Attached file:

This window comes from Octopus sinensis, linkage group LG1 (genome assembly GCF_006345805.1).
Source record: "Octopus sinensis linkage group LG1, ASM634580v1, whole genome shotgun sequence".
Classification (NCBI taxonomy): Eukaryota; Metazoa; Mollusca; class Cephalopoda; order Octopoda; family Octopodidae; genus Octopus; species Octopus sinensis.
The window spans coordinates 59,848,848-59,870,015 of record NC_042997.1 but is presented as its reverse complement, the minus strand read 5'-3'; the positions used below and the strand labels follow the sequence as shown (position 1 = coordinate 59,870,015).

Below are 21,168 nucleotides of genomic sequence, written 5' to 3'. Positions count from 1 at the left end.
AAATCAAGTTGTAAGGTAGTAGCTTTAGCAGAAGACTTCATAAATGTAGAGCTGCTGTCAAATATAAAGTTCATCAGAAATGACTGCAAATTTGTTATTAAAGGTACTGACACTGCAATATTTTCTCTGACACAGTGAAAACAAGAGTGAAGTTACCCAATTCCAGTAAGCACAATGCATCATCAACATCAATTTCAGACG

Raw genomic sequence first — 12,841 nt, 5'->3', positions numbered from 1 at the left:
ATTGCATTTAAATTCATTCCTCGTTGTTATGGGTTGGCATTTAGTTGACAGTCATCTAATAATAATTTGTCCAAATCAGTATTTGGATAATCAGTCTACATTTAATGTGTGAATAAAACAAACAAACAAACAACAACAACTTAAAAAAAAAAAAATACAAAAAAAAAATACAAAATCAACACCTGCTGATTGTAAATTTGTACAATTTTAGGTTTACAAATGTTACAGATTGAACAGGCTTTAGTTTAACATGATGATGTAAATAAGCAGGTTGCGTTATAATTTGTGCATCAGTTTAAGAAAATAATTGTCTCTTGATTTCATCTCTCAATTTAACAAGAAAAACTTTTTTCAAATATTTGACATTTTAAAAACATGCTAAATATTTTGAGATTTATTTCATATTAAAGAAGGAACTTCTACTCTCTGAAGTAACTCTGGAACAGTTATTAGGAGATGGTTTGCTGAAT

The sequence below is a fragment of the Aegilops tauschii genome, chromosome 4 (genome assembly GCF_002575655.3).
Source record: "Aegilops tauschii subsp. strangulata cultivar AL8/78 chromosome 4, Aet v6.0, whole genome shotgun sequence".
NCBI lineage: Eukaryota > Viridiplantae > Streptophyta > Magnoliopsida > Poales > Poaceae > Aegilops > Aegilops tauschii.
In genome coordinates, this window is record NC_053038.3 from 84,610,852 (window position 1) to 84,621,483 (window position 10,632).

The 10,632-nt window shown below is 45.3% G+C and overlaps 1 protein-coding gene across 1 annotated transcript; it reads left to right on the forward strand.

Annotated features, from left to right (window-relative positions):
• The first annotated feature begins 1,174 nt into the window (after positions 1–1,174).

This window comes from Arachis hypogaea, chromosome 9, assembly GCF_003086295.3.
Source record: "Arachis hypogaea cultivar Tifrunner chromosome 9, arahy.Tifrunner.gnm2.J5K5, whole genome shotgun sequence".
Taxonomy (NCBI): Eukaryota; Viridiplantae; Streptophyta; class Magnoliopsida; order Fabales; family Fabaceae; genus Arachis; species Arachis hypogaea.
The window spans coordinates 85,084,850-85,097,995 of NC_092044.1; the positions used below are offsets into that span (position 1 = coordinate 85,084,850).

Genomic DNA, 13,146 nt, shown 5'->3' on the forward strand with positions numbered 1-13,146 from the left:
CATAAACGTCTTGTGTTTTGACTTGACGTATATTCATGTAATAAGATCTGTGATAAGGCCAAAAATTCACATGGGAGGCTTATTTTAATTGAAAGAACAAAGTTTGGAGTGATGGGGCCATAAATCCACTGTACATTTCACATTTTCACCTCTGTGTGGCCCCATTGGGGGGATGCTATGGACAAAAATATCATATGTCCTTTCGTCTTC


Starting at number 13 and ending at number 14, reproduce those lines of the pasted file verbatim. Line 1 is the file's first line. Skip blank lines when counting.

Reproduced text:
The 10,632-nt window shown below is 45.3% G+C and overlaps 1 protein-coding gene across 1 annotated transcript; it reads left to right on the forward strand.

Annotated features, from left to right (window-relative positions):